The Mets need to figure out how to hit starting pitching.
Luckily, their next 16 games are against the Nationals, Pirates, Marlins and Cubs, which could be exactly what they need to heat the bats up again.
But in Thursday’s 5-3 win over the Dodgers, it didn’t matter. The Dodgers’ bullpen was not up to the task, letting the Mets score two runs in the sixth and two more in the seventh to salt the game away. Chris Bassitt was his typical unsexy self, but yet another quality start led to a win, and the Mets officially clinched the season series against their stiffest competition for National League supremacy. While seven games in the regular season are not remotely the same thing as seven games in the postseason, the Mets have to feel good about taking four of the games.
For much of the last two weeks, scoring runs has been a challenge. Entering Thursday’s game, the Mets had only generated more than three runs in a game one time since Aug. 22, which is when they kicked off their two-game series at Yankee Stadium. That came against the Rockies at Citi Field. When the Mets have faced a fellow World Series contender recently—be it the Dodgers or the Yankees—they’ve struggled tremendously to get anything going at the plate.
Clayton Kershaw was the problem on Thursday. The Dodgers’ future Hall of Famer was pulled after just five innings and 74 pitches, but he absolutely made the most of them. Despite facing seven batters in the first inning, Kershaw rafted through some treacherous waters to allow just one run during that frame. That was all the Mets would get off him, as he then retired each of the last 12 batters he faced.
The Mets flipped the switch when 36-year-old righty Chris Martin came in for relief. Starling Marte, the first batter he faced, reached on an infield hit. He used that same speed to score from first when Francisco Lindor spanked a double into the right center field gap. After Lindor stole third and Darin Ruf lifted a towering sacrifice fly on the seventh pitch of his at-bat, the Mets had stolen the lead from a team that dominated them for the first five innings.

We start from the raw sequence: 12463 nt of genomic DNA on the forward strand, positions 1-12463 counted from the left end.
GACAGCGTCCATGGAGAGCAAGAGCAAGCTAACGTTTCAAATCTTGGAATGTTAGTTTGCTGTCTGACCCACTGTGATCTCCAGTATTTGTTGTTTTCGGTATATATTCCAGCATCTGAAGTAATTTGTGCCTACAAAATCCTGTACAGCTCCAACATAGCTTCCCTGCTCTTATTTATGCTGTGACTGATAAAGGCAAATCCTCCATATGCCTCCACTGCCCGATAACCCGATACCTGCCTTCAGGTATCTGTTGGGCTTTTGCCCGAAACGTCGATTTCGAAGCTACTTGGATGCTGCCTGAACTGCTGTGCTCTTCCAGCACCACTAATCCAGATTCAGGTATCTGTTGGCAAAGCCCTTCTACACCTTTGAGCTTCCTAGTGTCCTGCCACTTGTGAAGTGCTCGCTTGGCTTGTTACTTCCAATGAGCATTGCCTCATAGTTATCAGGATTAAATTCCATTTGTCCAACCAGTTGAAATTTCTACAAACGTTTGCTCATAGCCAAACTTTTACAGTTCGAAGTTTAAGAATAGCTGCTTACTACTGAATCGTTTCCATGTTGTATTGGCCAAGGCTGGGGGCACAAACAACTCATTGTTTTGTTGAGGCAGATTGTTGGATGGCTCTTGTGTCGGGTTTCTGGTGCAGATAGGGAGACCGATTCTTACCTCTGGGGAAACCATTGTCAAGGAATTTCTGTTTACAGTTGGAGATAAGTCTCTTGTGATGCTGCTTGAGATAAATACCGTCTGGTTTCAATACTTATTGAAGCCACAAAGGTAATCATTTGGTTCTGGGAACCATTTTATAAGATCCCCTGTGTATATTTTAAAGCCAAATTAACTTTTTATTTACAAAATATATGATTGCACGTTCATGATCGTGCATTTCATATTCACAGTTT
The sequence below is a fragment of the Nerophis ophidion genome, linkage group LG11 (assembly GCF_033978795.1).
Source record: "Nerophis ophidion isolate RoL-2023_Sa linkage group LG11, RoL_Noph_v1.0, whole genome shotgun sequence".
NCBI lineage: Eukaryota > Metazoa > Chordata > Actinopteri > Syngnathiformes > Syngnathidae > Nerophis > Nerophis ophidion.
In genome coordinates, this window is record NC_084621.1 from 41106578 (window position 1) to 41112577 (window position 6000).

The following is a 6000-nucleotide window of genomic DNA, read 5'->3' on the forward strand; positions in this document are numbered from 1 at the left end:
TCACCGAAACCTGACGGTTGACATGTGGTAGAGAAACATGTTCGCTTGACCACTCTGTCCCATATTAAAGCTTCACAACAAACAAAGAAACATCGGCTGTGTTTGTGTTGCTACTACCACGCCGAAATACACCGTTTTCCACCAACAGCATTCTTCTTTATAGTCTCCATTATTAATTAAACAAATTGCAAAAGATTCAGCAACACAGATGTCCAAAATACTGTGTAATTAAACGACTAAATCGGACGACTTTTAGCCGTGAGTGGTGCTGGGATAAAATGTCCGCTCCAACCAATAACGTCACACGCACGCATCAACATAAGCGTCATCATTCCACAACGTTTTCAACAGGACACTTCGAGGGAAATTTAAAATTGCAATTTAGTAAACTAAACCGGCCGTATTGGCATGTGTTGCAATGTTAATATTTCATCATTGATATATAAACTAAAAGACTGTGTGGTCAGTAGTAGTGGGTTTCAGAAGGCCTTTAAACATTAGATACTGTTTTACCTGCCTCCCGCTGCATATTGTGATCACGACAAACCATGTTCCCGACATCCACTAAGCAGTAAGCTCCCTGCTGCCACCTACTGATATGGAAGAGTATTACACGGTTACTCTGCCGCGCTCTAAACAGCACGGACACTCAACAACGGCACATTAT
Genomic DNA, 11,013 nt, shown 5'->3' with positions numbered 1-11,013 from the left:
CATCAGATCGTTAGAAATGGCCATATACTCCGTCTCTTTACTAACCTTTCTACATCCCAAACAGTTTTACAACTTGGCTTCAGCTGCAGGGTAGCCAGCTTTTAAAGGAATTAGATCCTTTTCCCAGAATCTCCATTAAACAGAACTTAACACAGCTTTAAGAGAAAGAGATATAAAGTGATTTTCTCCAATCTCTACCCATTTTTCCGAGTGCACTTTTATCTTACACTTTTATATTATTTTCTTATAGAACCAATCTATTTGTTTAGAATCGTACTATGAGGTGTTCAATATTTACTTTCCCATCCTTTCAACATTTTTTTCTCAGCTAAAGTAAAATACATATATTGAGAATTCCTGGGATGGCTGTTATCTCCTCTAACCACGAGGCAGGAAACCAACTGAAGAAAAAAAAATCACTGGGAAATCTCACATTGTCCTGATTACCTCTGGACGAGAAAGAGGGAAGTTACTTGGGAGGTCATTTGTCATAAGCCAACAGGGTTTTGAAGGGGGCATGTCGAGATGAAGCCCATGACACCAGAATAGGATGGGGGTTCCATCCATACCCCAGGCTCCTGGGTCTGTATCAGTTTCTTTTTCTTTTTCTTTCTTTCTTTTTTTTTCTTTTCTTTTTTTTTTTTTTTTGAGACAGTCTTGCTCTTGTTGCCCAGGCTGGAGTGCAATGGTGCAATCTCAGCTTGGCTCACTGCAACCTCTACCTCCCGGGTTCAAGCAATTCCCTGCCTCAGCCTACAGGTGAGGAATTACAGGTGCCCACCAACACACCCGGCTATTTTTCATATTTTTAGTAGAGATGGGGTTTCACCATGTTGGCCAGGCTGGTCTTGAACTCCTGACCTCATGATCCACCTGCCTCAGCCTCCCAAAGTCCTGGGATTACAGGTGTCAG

Two more runs came in the seventh thanks to yet another moment that makes you question if the Mets are in fact a team of destiny. First, James McCann split the left and center fielders for a double, which was just his third extra base hit since the Fourth of July. Granted, the much-maligned catcher missed most of July with injury, but the sight of him coasting into second base has not been a common one this season.
Even stranger, McCann later scored because of Mookie Betts misplaying a ball. The Dodgers’ all-world right fielder failed to communicate with second baseman Gavin Lux on a blooper, and when it fell between them, the Mets had the run that made their 84th win of the year feel inevitable.
More abnormalities followed after that. Buck Showalter, probably wisely, pressed the Edwin Diaz button in the eighth inning instead of the ninth. That allowed his best reliever to face Freddie Freeman, Will Smith and Max Muncy, leaving the bottom of the order for the ninth inning. While Diaz gave up some hard contact, a hard-to-come-by earned run and ended up having to face two more hitters than the minimum, it was still a good process by Showalter despite the somewhat unusual results. Also, if facing five hitters in an inning instead of three is noteworthy for a reliever, that means they’re having a pretty damn good season.
Adam Ottavino did the honors in the ninth inning, just as the sun set on Flushing and the Los Angeles Dodgers. In a game that started so poorly for them, continually banging their head against the wall while facing Kershaw, the Mets rebounded beautifully to exploit a few overmatched relievers and capitalize on the opponents’ mistakes.
That sounds like a pretty sound recipe for beating the Dodgers again next month.